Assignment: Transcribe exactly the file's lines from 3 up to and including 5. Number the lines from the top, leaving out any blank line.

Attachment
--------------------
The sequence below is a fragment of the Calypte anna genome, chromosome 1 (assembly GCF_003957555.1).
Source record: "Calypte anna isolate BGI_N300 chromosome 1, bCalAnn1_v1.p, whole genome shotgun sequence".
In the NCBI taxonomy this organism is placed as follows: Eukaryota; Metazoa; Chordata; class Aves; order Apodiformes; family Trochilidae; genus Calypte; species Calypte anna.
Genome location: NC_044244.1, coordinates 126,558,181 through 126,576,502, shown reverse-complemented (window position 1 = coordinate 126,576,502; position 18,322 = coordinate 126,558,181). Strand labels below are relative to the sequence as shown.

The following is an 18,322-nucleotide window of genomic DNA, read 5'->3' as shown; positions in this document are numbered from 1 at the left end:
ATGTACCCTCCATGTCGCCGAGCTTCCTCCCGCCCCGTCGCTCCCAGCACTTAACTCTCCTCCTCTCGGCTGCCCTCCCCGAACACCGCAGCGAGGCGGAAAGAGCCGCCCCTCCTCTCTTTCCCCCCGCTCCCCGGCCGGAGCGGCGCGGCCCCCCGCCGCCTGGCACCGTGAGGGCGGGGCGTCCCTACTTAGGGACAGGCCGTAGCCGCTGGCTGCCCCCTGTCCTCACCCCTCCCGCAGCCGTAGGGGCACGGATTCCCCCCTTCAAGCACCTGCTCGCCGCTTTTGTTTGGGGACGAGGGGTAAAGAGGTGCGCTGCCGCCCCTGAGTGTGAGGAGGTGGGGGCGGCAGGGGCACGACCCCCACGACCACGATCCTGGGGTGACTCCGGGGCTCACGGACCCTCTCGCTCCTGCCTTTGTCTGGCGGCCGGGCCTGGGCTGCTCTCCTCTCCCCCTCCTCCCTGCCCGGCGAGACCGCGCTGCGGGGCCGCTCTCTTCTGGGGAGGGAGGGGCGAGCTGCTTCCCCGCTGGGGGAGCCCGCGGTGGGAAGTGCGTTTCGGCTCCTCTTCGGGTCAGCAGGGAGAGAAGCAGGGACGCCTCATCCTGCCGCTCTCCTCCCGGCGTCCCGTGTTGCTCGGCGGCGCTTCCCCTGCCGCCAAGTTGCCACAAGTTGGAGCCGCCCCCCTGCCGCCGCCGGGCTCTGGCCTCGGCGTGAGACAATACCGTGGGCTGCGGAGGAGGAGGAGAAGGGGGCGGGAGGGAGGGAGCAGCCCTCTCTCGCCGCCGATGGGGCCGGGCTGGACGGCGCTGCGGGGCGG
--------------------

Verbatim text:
In the NCBI taxonomy this organism is placed as follows: Eukaryota; Metazoa; Chordata; class Aves; order Apodiformes; family Trochilidae; genus Calypte; species Calypte anna.
Genome location: NC_044244.1, coordinates 126,558,181 through 126,576,502, shown reverse-complemented (window position 1 = coordinate 126,576,502; position 18,322 = coordinate 126,558,181). Strand labels below are relative to the sequence as shown.

The following is an 18,322-nucleotide window of genomic DNA, read 5'->3' as shown; positions in this document are numbered from 1 at the left end: